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A Scottish golf club which was devastated by Storm Arwen last year has been hit again by the latest round of wild weather.
Forfar Golf Club lost 700 trees and was left “looking like a battlefield” after high winds ripped across the country at the end of November.
Last week bunkered.co.uk told how the club, one of the worst hit by Storm Arwen, was getting back on its feet thanks to a £30,000 cleanup mission.
But now it has been struck by another double whammy after storms Malik and Corrie wreaked havoc at the weekend.
At least another 115 trees have been lost – but club chiefs believe the number could be much higher.
They fear the total number felled since Storm Arwen could hit the 1,000 mark, and staff and members have been forced to clear debris by hand.
“We have had at least another 115 trees down over the weekend,” head greenkeeper Keith Law, an eight-time club champion, told bunkered.co.uk.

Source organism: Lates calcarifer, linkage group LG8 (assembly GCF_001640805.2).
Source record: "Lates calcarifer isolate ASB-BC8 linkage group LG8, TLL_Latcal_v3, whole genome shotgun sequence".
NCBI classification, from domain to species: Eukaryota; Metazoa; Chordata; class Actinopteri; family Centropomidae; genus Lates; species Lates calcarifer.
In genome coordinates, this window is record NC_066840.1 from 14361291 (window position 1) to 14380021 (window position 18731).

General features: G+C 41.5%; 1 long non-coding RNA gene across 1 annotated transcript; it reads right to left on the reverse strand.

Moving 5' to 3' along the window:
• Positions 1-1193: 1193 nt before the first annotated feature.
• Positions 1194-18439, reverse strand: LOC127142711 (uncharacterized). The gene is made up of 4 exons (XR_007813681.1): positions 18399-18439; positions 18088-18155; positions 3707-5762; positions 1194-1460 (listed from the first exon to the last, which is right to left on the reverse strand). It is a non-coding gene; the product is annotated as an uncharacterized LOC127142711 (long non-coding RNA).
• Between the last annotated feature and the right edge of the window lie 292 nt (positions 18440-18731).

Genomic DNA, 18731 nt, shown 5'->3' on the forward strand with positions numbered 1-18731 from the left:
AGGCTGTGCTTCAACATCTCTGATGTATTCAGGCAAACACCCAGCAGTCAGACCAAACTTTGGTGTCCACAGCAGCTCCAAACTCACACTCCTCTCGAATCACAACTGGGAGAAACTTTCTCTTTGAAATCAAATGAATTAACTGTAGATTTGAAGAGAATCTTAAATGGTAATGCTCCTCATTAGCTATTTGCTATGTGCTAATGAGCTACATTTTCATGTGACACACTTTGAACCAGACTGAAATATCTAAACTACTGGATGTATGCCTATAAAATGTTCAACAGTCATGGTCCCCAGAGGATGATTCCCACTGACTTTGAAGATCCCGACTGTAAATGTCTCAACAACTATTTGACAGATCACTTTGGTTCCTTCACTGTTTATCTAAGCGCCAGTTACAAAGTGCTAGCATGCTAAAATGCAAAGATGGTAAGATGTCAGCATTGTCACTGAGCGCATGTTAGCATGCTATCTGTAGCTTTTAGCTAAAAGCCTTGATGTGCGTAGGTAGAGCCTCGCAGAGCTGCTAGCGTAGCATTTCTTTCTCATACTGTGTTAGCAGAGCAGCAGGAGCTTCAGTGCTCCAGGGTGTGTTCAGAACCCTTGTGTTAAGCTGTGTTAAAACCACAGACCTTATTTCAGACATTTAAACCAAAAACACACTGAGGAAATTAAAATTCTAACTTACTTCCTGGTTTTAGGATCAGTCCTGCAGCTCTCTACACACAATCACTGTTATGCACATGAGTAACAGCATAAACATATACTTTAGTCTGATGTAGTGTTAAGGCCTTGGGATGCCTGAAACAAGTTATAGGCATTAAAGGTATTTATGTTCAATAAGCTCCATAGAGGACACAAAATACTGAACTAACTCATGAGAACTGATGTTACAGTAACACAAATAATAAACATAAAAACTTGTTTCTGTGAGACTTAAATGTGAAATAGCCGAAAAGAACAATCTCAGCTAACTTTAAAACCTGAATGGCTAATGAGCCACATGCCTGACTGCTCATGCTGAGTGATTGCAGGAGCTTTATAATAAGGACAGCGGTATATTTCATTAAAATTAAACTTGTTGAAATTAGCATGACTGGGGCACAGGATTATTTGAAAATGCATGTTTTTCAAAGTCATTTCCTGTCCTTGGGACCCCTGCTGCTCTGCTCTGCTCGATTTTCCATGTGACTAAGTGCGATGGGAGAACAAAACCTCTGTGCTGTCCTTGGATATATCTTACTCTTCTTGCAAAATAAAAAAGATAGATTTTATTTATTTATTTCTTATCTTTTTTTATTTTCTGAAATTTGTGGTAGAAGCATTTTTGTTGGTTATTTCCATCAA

“In some parts of the course it’s so bad that we’re thinking we might have to completely clear it.
“Sadly now it feels like we’re back to square one. Some holes have drastically changed or are going to be drastically changed.
“There are 115 more trees down which we know about and we have managed to tidy up 10 of them by hand. We might not be able to get help with heavy equipment for two or three weeks and we can’t wait that long so it looks like we will have to keep doing it by hand.
“We’ve had a lot of help from the members. They’ve been fantastic. We’re getting 20 or 30 guys out every day and they’ve spent the last three weeks picking up pieces of debris from every fairway.”
The club has been granted a licence by Scottish Forestry to clear the trees – but regulations mean two will have to be planted for every one lost.
The club had been due to reopen on Friday having been closed since the end of November.
However, that has now had to be postponed as the latest round of debris is cleared.
“We were just about getting the course tidied up, and we were planning on opening on Friday,” Keith added.
“Hopefully it’s not going to have too much of an impact on us in terms of visitors.
“That’s why the members have been doing such a great shift.
“But if we keep getting winds like we’ve been getting it means we are spending a lot of time doing this and not looking after other parts of the course.”
Additional photography: Gareth Jennings/The Courier
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